Rates have dropped over last decade, and better education might be one reason why
MONDAY, Nov. 21, 2016 (HealthDay News) — Dementia rates have dropped dramatically over the last decade or so, according to a report published online Nov. 21 in JAMA Internal Medicine.
An analysis of responses from a study of more than 21,000 adults 65 or older (10,546 adults in 2000 and 10,511 in 2012) found the prevalence of dementia dropped about 24 percent between 2000 and 2012.
The researchers also found that there was a significant increase in average educational attainment from 11.8 years of schooling in 2000 to 12.7 years in 2012. In addition, some evidence was found that more aggressive treatment of cardiovascular risk factors, such as hypertension and diabetes, may have also played a role in decreasing dementia risk.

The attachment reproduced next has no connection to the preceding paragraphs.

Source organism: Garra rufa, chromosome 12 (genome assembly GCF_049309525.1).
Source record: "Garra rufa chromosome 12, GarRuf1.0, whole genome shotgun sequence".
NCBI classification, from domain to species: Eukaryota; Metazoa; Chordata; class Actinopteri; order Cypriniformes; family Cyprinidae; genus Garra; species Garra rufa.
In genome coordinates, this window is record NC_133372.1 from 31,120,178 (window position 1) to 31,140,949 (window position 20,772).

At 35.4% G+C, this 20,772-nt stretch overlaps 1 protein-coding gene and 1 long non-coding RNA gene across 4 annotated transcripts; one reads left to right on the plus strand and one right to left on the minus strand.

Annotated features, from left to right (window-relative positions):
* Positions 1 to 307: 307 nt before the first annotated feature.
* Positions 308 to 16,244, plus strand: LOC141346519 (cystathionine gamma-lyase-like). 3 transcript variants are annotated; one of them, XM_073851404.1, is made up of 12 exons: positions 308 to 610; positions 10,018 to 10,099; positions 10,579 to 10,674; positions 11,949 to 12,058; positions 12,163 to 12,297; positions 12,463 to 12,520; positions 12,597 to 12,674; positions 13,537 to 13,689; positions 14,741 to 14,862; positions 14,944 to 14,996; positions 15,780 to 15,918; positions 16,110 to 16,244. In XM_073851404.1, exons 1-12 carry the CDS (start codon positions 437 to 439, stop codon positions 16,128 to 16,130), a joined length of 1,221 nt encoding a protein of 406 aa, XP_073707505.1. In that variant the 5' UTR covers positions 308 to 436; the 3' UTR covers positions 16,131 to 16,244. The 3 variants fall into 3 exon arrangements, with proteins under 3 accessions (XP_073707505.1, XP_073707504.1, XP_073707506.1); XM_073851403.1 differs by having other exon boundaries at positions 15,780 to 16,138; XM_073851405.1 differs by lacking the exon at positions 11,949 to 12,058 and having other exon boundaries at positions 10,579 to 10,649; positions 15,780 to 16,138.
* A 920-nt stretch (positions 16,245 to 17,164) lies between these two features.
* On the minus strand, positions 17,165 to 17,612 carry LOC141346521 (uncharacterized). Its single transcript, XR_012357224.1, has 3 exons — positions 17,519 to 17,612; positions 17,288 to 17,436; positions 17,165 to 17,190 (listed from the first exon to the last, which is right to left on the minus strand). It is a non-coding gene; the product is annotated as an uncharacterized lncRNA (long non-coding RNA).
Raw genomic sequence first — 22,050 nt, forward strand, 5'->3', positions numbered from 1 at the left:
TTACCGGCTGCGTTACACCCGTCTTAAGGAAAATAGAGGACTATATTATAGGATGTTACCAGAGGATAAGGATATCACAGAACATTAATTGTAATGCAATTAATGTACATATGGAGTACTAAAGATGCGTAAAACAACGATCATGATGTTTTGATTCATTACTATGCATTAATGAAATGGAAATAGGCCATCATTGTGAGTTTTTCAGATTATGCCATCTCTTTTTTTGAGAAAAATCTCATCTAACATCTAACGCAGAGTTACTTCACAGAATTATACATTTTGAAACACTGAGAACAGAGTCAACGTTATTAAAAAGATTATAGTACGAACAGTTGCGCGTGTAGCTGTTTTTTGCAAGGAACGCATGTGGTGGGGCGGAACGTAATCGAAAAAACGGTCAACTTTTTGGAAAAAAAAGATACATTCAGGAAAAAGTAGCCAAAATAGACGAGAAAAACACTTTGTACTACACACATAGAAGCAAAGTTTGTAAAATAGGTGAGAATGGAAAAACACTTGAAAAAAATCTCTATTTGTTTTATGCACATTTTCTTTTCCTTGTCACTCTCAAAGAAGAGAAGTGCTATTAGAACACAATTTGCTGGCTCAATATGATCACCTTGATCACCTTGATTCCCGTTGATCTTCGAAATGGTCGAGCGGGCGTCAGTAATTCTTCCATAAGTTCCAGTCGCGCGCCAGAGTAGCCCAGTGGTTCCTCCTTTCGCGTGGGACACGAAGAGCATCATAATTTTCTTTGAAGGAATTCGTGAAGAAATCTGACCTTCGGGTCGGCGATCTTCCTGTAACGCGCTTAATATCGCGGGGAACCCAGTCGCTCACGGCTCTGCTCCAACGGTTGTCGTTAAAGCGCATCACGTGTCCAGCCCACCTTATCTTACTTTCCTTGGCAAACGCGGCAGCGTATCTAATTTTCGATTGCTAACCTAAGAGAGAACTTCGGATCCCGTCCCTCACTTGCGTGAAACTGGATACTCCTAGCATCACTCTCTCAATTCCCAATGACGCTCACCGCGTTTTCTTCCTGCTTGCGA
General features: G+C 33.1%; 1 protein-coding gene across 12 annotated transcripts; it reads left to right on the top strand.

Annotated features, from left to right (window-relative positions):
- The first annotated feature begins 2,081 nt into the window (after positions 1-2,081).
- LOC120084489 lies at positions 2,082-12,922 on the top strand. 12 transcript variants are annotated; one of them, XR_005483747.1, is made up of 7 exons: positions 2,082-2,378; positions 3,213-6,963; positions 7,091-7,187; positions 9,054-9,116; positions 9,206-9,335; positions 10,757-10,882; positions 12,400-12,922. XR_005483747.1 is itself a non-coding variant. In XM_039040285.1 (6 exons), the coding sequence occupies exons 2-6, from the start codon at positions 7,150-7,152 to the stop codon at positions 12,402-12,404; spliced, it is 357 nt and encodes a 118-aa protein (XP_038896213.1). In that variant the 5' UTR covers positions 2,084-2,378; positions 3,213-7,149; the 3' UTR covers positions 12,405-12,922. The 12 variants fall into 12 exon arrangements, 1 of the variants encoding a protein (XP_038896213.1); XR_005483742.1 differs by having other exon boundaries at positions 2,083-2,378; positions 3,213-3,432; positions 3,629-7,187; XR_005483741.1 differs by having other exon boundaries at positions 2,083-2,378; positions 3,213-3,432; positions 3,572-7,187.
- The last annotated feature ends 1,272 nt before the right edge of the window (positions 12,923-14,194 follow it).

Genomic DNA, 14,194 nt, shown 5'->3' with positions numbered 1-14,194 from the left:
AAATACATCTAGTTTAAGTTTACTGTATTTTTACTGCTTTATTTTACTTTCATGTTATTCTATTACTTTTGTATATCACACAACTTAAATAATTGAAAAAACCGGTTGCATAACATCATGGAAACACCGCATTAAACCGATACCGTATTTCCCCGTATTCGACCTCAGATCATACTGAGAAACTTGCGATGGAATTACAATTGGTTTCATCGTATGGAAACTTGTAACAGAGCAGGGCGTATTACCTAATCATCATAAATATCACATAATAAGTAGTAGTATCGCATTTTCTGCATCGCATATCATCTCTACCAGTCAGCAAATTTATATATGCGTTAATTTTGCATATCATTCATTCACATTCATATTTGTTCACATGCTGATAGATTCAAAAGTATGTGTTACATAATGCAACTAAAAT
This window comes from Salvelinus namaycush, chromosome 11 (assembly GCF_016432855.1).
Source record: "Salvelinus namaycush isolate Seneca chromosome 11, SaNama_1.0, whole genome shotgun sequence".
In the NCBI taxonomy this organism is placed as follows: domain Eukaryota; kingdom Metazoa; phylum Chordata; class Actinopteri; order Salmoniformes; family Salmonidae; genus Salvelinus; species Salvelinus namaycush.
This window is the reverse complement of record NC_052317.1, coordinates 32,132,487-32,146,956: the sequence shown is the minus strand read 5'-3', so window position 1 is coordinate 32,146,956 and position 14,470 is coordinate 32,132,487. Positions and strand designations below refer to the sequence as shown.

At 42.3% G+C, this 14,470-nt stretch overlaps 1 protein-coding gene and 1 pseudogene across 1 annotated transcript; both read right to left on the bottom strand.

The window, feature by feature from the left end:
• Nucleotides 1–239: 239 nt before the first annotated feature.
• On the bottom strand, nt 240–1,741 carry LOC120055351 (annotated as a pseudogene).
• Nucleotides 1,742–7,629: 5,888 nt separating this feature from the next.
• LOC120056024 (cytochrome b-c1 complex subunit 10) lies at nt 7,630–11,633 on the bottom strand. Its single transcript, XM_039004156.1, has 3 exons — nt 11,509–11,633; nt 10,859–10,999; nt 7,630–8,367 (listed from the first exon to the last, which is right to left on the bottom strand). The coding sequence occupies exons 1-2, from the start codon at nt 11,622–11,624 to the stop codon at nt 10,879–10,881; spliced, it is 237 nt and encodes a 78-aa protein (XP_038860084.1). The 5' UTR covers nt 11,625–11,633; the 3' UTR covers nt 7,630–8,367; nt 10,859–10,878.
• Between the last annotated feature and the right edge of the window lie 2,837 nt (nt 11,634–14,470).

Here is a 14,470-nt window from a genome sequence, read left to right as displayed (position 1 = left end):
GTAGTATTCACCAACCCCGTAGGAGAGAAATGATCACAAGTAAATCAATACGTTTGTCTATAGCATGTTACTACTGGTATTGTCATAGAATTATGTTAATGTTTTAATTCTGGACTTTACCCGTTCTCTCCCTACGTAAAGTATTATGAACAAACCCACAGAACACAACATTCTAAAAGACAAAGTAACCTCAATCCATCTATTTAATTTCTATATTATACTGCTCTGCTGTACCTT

“Our results do provide some hope and optimism that we can do things now to decrease dementia risk, so that the future impact, while still very large, may not be as dire as previously expected,” lead author Kenneth Langa, M.D., Ph.D., a professor of medicine at the University of Michigan in Ann Arbor, told HealthDay.
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